Wholesale changes to what 15 and 16 year olds in England have to study have been set out.
Everyone will have to do "work-related learning" and will have an "entitlement" but not a right to study subjects such as history, geography and modern languages.
There are also changes to the way science is taught.
information and communication technology
physical, religious, sex and careers education.
The plans implement the ending of "one size fits all" secondary education, as first proposed by the government two years ago.
Guidance has been sent by the Qualifications and Curriculum Authority (QCA) to all schools, telling them what to do from September next year for "Key Stage 4" - the two main GCSE and GNVQ study years.
It is intended to give them time to prepare the ground, even though legislation is still needed for some of the proposals - and even though Mike Tomlinson's working group on 14 to 19 schooling is not due to make final recommendations until next summer.
Among the changes, which need Parliamentary approval, the study of design and technology and a modern foreign language will no longer be compulsory.
A new category called the "entitlement" curriculum is introduced for the arts, humanities, design and technology and modern foreign languages.
French may not be an option for some
"This means that schools must make these areas of the curriculum available to all students who wish to study courses in them," the guidance says.
Courses have to lead to "a recognised qualification" but no minimum length of study is specified.
The QCA stresses that students do not have the right to study particular subjects - it is up to a school's governors to decide what to offer.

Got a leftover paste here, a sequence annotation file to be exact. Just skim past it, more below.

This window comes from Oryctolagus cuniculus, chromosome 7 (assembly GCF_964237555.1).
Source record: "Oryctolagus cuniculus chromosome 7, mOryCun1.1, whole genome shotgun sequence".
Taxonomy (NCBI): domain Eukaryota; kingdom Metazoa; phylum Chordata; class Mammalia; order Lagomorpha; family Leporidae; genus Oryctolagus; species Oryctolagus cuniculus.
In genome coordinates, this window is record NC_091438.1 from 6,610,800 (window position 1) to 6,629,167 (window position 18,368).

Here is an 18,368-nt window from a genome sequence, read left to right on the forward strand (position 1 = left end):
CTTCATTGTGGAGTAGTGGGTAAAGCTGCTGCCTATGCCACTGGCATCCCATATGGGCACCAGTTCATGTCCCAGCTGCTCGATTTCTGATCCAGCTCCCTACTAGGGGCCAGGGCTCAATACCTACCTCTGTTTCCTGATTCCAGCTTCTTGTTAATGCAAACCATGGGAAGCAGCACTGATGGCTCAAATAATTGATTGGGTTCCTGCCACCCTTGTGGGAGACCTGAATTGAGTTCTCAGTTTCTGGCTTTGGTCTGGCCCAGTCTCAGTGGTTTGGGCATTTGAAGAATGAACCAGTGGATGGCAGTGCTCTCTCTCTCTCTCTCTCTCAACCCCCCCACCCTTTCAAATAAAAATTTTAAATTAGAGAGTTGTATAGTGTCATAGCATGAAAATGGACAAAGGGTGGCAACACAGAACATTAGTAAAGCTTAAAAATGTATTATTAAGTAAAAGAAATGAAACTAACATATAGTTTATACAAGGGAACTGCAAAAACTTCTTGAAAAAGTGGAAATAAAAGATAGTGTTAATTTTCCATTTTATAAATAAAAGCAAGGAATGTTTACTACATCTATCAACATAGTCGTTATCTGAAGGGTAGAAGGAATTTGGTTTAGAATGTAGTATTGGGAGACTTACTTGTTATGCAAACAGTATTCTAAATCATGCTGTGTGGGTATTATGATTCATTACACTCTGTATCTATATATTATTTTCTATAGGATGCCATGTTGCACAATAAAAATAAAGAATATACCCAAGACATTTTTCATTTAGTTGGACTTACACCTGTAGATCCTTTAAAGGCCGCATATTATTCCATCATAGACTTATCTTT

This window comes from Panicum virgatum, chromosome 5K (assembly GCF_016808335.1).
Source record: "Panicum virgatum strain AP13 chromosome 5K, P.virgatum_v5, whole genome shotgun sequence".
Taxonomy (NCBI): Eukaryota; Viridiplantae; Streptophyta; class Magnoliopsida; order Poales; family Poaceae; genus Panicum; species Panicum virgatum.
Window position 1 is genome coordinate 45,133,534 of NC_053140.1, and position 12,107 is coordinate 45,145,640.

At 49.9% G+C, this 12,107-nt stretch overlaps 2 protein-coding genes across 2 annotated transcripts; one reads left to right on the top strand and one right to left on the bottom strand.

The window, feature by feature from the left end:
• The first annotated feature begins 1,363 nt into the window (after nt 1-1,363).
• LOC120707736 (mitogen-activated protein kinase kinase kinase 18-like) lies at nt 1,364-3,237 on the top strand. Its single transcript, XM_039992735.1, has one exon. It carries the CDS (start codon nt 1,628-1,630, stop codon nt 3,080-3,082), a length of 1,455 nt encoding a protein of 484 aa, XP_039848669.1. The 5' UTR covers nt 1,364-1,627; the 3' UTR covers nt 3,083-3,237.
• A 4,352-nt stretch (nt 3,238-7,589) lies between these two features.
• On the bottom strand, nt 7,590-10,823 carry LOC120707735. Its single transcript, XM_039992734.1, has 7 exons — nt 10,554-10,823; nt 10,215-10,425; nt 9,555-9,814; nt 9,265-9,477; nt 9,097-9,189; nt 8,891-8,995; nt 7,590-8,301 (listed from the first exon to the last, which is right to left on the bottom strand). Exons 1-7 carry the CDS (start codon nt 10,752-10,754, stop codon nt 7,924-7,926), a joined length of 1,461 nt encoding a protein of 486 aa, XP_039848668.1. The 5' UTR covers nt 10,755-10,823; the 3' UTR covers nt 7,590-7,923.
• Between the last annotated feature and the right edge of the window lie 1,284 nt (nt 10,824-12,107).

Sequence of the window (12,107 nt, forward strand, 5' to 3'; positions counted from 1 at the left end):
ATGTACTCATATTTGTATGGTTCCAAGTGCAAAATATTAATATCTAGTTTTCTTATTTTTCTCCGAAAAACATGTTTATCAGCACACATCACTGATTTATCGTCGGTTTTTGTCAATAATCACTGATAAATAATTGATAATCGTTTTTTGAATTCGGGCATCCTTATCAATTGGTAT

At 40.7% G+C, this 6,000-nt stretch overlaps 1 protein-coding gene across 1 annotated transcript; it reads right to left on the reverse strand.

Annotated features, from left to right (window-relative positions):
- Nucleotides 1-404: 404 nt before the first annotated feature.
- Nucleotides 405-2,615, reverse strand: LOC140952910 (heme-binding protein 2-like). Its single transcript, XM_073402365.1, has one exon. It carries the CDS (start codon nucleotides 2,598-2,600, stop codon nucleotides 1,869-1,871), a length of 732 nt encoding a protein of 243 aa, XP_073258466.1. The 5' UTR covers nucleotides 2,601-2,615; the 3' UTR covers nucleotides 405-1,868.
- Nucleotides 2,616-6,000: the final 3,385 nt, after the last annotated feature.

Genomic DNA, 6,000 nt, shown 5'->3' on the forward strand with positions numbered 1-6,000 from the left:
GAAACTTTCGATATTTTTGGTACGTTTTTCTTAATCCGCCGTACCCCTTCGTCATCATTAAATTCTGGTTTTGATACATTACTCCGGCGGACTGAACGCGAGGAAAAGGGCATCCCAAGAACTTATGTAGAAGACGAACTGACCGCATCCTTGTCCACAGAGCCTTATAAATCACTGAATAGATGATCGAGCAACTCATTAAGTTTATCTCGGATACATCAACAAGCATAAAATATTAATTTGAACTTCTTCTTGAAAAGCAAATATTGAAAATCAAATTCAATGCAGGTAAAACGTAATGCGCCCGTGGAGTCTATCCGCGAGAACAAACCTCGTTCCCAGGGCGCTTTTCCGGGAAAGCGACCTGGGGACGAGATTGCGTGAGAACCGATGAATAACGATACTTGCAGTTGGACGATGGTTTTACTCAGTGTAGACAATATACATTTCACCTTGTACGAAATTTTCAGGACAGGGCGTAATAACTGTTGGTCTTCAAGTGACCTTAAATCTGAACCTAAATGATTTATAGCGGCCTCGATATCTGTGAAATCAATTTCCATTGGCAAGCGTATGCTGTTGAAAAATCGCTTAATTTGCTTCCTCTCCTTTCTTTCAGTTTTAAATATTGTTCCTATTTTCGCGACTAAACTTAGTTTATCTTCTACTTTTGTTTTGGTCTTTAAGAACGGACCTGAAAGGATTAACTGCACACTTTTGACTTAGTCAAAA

Schools are expected to offer both geography and history but are only required to offer one of them, or might do a course with "issues and themes" from both, perhaps combined with other subjects.
In languages, schools have to offer one course in an official EU language - perhaps delivered in partnership with another school or college.
There will be a new obligation to provide work-related learning.
The QCA says a large number of schools already provide this opportunity for students "to develop the key skills for enterprise and employability and learn through direct experience of work".
It stresses that from next year everyone must do it.
"Work-related learning aims to benefit the general education and career planning of all students. It is not a response to disaffection and/or underachievement."
There are also big changes to the science curriculum, to take effect from 2006 so schools have time to absorb them.
In future there will be a core curriculum - described as "science for citizens" - leading to a single GCSE qualification.
The guidance says this "enables students to engage in the world of science as consumer and citizen. It prepares students for future roles as householder, parent and juror ...".
The new course is being tried in 82 schools from this month.
To get a double award - the most popular form of science at GCSE level these days - students would also have to do a separate course, either more practical or more academic, depending on their future aspirations.
Or students could still do separate biology, chemistry and physics - although any of those on its own would not cover the new core, and the core covers all of them to an extent.